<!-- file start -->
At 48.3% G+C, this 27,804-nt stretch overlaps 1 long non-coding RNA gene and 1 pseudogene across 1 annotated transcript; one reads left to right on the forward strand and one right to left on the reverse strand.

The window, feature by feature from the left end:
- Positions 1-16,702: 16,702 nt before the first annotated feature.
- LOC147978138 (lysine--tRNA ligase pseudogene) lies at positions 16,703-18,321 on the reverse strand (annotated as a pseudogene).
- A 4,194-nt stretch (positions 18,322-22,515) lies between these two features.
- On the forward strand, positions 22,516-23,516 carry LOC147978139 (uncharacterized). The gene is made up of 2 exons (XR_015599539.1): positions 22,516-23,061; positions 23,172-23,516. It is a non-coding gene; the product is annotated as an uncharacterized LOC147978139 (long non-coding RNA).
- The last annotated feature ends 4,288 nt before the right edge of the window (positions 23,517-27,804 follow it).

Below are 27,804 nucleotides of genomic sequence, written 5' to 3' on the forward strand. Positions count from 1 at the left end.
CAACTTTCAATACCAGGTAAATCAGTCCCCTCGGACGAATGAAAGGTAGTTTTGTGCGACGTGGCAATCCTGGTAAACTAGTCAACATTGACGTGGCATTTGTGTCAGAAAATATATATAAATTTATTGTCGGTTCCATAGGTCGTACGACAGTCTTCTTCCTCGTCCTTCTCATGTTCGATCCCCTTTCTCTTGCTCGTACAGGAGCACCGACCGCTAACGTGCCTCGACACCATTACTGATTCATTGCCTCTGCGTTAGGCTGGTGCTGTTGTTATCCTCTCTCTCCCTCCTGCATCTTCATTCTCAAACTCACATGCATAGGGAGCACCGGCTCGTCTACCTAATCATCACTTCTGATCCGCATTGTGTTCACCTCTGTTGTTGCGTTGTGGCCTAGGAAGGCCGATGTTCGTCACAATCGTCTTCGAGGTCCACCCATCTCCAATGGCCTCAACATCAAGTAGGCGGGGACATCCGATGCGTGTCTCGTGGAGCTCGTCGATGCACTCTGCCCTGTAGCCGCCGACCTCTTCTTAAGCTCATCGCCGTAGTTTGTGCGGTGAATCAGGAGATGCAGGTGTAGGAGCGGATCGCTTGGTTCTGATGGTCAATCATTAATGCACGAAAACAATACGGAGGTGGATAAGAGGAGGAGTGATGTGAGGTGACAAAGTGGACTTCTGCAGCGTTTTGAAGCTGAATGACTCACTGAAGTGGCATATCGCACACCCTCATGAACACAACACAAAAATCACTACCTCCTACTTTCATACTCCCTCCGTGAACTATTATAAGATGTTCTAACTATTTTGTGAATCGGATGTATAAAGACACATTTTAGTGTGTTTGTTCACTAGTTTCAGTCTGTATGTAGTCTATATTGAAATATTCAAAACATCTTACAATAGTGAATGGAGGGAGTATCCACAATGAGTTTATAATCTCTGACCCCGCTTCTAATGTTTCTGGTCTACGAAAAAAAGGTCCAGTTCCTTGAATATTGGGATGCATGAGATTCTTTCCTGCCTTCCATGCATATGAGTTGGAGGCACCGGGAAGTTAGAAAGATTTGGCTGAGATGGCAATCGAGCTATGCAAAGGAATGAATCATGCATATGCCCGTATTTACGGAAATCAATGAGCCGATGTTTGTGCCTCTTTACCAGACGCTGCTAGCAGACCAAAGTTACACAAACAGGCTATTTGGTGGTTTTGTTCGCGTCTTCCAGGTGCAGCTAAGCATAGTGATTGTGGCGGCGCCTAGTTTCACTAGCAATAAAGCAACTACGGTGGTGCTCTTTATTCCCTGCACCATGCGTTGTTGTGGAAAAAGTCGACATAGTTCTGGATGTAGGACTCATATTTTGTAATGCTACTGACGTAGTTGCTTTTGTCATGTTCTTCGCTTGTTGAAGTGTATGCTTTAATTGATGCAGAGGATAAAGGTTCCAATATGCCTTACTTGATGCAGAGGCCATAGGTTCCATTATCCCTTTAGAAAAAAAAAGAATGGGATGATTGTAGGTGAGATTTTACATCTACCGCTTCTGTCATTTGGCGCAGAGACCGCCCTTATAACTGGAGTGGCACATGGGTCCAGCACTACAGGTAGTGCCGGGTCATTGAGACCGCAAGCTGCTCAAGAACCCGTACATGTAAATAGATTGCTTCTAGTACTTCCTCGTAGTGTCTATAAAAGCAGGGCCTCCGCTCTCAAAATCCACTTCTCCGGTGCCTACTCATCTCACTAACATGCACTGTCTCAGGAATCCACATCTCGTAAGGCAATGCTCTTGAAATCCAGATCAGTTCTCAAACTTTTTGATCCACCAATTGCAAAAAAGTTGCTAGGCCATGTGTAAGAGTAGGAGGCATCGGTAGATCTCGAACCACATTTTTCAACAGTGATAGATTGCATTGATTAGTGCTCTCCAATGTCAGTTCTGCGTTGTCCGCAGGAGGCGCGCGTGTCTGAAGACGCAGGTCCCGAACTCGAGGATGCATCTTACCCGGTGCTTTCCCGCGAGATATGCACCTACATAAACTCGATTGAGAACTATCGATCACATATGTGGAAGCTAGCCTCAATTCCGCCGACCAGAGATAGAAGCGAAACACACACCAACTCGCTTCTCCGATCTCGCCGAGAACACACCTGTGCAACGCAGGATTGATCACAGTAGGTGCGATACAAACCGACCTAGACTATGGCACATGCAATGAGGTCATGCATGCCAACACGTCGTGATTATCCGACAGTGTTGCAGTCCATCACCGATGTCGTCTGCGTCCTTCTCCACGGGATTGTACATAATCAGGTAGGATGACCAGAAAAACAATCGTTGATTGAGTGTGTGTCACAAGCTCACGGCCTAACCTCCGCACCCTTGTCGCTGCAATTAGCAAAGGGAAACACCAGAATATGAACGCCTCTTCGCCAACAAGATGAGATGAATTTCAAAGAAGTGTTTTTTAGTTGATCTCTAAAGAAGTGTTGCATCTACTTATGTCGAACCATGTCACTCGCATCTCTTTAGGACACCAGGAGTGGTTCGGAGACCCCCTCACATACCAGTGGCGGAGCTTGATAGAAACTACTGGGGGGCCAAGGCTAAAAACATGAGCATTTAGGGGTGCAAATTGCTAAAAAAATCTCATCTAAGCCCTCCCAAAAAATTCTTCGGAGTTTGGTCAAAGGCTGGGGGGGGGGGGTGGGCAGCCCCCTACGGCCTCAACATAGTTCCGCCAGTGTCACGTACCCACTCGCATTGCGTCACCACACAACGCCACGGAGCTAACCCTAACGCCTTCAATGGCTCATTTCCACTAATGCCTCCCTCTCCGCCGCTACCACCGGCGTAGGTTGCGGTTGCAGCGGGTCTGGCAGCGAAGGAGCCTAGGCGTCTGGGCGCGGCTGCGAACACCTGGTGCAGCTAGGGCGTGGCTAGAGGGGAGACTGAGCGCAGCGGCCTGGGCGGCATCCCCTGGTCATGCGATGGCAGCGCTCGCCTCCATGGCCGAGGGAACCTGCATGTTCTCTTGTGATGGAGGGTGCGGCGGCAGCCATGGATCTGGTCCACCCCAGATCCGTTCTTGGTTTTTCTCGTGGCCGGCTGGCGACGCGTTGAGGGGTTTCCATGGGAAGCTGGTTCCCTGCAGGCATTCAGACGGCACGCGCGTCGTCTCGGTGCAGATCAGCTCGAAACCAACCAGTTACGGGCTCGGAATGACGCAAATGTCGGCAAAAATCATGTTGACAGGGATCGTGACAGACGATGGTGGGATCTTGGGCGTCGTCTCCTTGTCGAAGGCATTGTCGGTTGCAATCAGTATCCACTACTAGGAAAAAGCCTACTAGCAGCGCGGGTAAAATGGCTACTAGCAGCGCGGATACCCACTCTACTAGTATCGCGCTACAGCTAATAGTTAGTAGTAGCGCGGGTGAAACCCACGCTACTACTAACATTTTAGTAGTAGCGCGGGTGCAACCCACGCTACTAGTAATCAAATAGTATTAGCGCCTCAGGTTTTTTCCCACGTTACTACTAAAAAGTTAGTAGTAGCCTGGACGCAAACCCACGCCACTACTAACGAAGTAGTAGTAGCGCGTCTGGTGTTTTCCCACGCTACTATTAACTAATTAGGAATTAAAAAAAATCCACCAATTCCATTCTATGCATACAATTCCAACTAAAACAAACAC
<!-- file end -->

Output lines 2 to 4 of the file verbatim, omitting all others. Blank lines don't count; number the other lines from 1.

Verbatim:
The window, feature by feature from the left end:
- Positions 1-16,702: 16,702 nt before the first annotated feature.
- LOC147978138 (lysine--tRNA ligase pseudogene) lies at positions 16,703-18,321 on the reverse strand (annotated as a pseudogene).